Profumo promenade

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17 Wimpole Mews, Marylebone, London W1

This weekend’s wander had the theme of Profumo, a pole to pole stroll from Stephen Ward’s house at which the Profumo Affair kicked off to Peter Rachman’s love nest for Christine Keeler and Mandy Rice-Davies where all the pieces of the puzzle assembled.

The signs weren’t good. I lost my favourite pale blue & grey scarf, given to me years ago by Una, on the tube from Hampstead (where Rachman lived) to Oxford Circus. I got shat on by a pigeon (supposedly lucky but I’ve never bought that). And then I got to Stephen Ward’s house at 17 Wimpole Mews, Marylebone and it had been killed by developers. Has no-one got any respect for history any more?

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1962 and 2012 {photo courtesy of Euronomad}

Above you can see the place on Friday 14th December 1962 after Johnny Edgecombe lost his shit with Christine Keeler and fired at the door in a vain attempt to get in to where Christine and Mandy were cowering. The bottom picture was taken on Friday 14th December 2012, exactly 50 years on, by Euronomad. Whilst it had been modernised by 2012, it’s now been ripped to pieces by barbarian property developers.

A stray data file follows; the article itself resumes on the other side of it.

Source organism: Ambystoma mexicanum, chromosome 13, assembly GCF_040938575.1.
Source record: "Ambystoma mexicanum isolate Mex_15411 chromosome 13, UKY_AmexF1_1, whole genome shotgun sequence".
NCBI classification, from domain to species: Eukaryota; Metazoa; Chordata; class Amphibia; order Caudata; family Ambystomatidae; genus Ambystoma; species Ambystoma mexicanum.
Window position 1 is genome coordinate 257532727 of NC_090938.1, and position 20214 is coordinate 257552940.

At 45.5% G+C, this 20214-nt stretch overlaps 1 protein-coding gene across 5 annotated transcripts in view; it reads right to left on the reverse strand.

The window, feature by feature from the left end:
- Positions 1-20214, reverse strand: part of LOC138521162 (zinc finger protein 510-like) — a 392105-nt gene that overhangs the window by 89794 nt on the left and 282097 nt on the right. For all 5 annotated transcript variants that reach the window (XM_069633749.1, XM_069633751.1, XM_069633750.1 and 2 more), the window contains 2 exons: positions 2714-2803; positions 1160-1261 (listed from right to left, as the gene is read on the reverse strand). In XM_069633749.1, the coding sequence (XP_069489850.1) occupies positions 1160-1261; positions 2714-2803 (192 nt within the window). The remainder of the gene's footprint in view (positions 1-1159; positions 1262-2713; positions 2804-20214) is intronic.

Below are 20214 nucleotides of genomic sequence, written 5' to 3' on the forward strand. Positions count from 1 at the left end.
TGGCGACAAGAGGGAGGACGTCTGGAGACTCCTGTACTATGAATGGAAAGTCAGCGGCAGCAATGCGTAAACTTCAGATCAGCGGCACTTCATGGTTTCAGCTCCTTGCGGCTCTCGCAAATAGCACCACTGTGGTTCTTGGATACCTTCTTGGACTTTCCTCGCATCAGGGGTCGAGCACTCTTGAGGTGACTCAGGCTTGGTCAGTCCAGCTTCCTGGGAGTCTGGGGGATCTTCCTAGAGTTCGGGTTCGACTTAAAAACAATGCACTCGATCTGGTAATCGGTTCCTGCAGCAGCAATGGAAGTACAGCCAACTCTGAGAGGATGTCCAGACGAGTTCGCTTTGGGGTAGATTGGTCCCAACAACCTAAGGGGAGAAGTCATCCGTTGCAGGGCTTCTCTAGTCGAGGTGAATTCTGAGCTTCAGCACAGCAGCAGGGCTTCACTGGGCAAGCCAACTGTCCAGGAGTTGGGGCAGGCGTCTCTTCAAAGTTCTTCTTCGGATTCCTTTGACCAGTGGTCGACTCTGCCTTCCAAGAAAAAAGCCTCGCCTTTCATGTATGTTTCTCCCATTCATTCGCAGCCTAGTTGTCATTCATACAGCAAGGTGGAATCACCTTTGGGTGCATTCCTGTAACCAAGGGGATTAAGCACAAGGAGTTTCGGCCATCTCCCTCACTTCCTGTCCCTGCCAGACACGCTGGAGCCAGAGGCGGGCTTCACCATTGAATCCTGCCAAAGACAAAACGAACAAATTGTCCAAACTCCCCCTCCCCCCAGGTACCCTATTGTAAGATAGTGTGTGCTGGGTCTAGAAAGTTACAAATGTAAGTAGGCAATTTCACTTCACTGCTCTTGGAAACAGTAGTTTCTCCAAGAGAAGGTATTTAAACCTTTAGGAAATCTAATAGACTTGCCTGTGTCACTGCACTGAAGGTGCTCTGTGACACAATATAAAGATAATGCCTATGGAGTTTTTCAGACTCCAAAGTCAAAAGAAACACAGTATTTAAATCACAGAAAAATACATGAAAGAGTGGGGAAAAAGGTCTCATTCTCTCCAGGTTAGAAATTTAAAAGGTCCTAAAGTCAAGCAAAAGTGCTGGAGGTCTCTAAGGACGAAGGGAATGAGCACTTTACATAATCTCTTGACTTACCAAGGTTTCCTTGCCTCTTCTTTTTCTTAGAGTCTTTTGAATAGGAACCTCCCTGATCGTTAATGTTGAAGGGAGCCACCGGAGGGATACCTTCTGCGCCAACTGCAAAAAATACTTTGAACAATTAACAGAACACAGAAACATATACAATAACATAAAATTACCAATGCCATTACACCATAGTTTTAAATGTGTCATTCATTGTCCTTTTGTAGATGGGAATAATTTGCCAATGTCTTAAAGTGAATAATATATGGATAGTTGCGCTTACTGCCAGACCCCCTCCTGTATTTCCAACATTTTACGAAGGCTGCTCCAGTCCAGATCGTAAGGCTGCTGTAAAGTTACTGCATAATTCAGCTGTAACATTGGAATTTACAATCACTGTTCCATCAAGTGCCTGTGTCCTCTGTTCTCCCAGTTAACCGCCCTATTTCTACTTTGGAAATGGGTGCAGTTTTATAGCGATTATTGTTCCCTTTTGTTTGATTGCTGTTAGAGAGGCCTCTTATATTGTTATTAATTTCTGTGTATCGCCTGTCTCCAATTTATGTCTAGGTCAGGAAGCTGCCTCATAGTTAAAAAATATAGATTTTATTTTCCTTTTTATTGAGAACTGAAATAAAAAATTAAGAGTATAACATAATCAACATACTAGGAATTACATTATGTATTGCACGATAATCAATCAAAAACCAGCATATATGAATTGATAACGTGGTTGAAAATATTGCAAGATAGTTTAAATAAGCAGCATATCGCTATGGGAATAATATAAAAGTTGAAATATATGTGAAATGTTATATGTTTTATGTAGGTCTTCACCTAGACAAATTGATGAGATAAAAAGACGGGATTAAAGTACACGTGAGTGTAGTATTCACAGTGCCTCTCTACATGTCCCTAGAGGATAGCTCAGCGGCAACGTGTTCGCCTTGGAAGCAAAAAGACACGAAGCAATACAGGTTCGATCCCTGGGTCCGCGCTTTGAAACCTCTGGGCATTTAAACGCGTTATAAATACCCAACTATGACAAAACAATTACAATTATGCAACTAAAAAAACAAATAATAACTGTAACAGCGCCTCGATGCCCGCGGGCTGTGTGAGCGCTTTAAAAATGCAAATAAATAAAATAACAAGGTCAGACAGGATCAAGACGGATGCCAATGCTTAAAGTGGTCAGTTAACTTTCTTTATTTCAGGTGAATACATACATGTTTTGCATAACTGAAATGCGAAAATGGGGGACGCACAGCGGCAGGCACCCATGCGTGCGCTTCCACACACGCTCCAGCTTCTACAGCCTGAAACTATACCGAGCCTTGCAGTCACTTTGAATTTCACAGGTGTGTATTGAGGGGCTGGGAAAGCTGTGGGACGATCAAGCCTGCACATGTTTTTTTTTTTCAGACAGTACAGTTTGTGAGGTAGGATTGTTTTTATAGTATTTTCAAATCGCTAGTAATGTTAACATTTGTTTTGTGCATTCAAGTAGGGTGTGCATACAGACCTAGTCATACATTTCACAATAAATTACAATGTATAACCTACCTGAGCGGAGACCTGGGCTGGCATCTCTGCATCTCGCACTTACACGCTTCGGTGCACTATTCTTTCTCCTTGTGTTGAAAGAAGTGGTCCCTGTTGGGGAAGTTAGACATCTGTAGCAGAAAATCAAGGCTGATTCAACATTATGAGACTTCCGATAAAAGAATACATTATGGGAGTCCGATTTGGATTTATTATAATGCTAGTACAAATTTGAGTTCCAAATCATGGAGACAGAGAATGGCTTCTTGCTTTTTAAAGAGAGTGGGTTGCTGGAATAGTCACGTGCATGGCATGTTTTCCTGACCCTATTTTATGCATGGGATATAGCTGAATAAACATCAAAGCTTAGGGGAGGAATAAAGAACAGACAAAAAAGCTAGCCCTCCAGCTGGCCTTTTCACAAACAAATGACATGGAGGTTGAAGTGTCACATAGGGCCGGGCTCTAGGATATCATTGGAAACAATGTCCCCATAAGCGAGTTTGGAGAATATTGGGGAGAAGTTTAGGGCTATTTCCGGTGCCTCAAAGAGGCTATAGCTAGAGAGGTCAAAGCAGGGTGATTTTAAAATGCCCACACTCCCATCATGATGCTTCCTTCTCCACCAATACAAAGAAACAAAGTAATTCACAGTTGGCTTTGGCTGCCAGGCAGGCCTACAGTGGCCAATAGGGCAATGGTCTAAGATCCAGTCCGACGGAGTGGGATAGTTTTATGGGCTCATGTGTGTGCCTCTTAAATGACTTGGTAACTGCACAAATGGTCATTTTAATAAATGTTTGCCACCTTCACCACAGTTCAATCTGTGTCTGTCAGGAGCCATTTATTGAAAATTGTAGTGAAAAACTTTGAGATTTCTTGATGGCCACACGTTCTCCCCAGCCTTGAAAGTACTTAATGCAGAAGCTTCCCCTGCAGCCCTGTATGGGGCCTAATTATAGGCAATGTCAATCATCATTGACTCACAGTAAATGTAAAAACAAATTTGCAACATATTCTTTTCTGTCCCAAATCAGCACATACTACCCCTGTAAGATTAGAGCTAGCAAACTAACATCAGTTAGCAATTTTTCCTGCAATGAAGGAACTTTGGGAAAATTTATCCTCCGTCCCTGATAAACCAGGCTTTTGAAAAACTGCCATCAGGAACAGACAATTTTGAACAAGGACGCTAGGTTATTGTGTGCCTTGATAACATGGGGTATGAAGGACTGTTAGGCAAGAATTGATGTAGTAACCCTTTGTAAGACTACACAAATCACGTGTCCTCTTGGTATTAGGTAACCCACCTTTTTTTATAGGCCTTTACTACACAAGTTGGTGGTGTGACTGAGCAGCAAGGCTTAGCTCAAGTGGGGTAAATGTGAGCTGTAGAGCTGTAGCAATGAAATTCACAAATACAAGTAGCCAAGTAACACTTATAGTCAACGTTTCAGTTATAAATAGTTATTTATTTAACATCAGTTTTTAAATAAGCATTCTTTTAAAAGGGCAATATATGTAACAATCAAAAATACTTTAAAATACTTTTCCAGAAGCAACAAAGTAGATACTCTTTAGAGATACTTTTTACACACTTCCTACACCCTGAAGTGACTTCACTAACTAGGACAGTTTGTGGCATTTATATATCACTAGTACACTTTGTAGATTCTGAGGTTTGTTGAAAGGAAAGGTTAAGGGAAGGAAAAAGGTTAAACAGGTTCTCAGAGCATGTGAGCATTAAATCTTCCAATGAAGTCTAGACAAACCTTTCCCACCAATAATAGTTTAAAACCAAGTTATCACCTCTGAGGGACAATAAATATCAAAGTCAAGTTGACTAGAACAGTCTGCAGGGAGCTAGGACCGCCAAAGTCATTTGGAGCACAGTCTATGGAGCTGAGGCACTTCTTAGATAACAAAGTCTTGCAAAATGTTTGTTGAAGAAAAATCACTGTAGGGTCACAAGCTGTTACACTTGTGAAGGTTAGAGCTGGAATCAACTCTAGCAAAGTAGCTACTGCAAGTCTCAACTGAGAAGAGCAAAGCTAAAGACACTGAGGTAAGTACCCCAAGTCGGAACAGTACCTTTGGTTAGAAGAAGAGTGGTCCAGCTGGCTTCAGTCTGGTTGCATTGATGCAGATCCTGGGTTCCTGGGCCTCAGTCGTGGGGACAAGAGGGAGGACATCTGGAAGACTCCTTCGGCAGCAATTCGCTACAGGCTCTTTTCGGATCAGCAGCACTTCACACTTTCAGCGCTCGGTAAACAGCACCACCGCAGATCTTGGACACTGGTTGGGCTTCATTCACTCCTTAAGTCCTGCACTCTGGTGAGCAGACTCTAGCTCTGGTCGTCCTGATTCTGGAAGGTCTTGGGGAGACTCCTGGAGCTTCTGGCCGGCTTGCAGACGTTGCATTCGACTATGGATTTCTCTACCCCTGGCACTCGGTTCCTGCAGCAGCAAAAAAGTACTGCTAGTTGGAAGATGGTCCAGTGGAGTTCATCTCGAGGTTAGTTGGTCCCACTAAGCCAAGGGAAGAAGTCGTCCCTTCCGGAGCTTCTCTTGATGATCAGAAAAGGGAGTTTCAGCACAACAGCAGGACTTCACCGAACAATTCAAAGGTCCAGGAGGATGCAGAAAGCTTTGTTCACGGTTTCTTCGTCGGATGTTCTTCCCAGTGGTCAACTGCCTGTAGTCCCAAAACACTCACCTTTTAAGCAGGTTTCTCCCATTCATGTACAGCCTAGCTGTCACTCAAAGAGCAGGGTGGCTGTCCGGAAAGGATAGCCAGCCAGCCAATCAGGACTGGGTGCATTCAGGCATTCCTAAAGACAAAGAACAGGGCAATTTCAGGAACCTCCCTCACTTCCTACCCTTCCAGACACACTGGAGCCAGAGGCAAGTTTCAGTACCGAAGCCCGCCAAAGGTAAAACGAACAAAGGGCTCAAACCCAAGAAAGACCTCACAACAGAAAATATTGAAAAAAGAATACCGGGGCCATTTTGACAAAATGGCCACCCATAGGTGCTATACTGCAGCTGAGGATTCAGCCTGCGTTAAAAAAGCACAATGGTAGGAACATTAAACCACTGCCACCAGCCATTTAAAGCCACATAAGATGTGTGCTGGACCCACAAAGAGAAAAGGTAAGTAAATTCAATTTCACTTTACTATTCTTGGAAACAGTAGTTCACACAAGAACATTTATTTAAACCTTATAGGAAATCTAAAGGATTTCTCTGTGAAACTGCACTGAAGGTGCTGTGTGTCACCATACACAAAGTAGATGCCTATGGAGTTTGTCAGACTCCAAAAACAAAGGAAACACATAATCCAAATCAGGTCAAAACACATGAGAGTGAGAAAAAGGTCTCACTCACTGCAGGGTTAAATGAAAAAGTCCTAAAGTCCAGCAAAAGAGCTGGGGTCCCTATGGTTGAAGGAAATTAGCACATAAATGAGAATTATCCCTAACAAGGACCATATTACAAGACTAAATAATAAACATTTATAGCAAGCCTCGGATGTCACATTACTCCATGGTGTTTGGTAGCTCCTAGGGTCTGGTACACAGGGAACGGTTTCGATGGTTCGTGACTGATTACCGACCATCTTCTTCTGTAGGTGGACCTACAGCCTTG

Lost scarf, bird shit, desecrated history – the walk wasn’t going so well.

I headed westwards through Marylebone, across Baker Street, towards Montagu Square and Bryanston Square. In the corner of a mews by the latter is the small house where Peter Rachman installed first Christine and later Mandy.

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1 Bryanston Mews West, W1

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Rachman of course was dead before Edgecombe fired those fatal shots but that didn’t stop the press and establishment making him the second scapegoat of the Profumo Affair, alongside Ward who they would hound to his death soon enough.

Here’s where Rachman lived when life was a little rosier for him. He’d pop down the hill to Bryanston Mews for a shag or a chat.

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Rachman’s house in Winnington Road

To raise the tone of the walk I made a small diversion a couple of streets away from Mandy’s shag-pad to one of the London homes of T. S. Eliot. TSE died in January 1965, just after the Scandal. According to Frederick Tomlin (in T. S. Eliot: A Friendship) Eliot was disturbed by the serious corruption in public life indicated by the Profumo Affair. He strongly disapproved of the letter Kenneth Tynan and Angus Wilson had written defending Ward (although that might have been on account of the review Tynan had written of The Elder Statesman).

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Corner of Crawford Street & Homer Row – Eliot lived at 18 Crawford Mansions, 62-66 Crawford Street, W1 from 1916 until 1920

Eliot must have enjoyed living on Homer Row (not his official postal address but as much his street as Crawford Street, the entrance to his block being on that side). Eliot read Homer at Harvard and borrowed some of his characters throughout his career. Tireseus from The Odyssey, for example, makes an appearance in The Waste Land.

And there on poets’ corner my own mini-odyssey came to a more salubrious but less colourful conclusion. Personally I would have liked to see an intact 17 Wimpole Mews with its very own plaque, indicating respect for modern epics.